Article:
By David E. Hubler
Contributor, Online Learning Tips
One of the biggest advantages of online learning is you can fit your studies around your job and your family life. You are not required to be in an actual classroom at a specific day and time to achieve your educational goals. You learn at your own pace.
One of brick-and-mortar students’ common complaints is the impersonal nature of many lecture hall courses. These classes are usually required introductory courses like English literature or American history. Well-known or popular instructors on campus also attract large class enrollments.
Jessica Brondo, founder and CEO of The Edge in College Prep, says that “attending a very large school may result in 400 person lectures, while a smaller school may only have 100 person lectures or fewer.”
Perhaps that is why online learning has been increasing in popularity during the past few decades.
As EZ Talks points out, online learning “encourages you to motivate yourself to learn due to the absence of a traditional teacher to guide you. You will have to create a learning environment and control it effectively so that a band of self-motivation develops in you to inspire you to learn for your personal growth. You can cultivate this band in you by engaging yourself in distance learning methods.”
Over Five Million US College Students Are Enrolled in Online Learning Courses
In fact, “The most recent (2014) data reports that out of 20.2 million total college and university students in America, almost 5.8 million of them, close to 30%, are enrolled in some form of distance education,” according to The Online Schools Center.
“The proportion of all students who were enrolled exclusively online grew to 15.4 percent (up from 14.7 percent in 2016), or about one in six students,” Doug Lederman wrote in Inside Higher Education in 2018. “The share of all students who mixed online and in-person courses grew slightly faster, to 17.6 percent in 2017 from 16.4 percent in 2016. And the proportion of all students who took at least one course online grew to 33.1 percent, from 31.1 percent in 2016.”
Online Learning Offers Numerous Benefits
As The Complete University Guide enumerates, online learning has numerous benefits, including:
- You can usually set your own pace of study.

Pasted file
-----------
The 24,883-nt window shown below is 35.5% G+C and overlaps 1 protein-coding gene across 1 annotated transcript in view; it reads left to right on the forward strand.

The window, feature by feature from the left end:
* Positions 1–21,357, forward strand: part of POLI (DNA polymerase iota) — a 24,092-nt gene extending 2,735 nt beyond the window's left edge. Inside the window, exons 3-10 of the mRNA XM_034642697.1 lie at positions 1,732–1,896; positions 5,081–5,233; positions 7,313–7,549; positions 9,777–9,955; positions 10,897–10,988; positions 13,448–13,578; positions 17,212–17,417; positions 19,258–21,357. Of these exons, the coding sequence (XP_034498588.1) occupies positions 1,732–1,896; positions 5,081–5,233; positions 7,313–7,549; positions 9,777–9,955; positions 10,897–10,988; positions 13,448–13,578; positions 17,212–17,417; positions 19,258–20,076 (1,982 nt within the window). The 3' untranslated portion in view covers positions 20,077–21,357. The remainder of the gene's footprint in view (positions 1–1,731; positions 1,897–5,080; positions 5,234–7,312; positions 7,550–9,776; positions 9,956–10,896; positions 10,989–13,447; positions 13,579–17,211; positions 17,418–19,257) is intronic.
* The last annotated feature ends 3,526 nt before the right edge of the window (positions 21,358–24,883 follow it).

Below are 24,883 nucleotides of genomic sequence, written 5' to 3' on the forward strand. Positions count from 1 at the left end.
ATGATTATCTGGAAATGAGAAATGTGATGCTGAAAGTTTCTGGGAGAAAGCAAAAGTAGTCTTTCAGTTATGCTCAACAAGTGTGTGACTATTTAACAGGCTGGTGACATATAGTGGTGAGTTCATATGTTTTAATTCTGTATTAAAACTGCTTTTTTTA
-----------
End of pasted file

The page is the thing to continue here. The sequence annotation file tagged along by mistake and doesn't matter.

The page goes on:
- It is your decision as to when and where you study.
- It doesn’t matter where you live – you can gain a degree from anywhere in the world.
- As with a full-time degree, students may find that they gain useful, transferable skills such as planning and research.
- A distance learning course often costs less than a full-time degree.
The Complete University Guide acknowledges that some online students might feel isolated and lonely without the physical and intellectual stimulation of face-to-face contact with other students. But those feelings can be “avoided however by frequent online contact with tutors and taking part in virtual forums, virtual help groups and discussion rooms.”
Online Student Support Is Available from the University
Students at AMU and APU receive dedicated support from professors, counselors and advisors to overcome any feelings of isolation and loneliness.
The University’s new Success Center provides access to institutional resources, training videos, podcasts and other educational materials. You can also reach out to university support staff for help in planning and achieving your academic success.
“Preparing students today for tomorrow’s workforce has a lot to do with teaching about how to use and evaluate knowledge,” the Web-Based Education Commission says. “The Internet is rapidly becoming the biggest repository of information we have ever known. The key will be our ability to find, evaluate and use the information it provides…Students must know how to evaluate data.”
Making the decision to obtain a degree online is a big step, and you’ll need to maintain your motivation throughout your educational journey. Connecting with your Academic Advising team is a good way to stay on top of your courses right through to Commencement. To reach your academic advisor, email firstname.lastname@example.org or call 877-755-2787.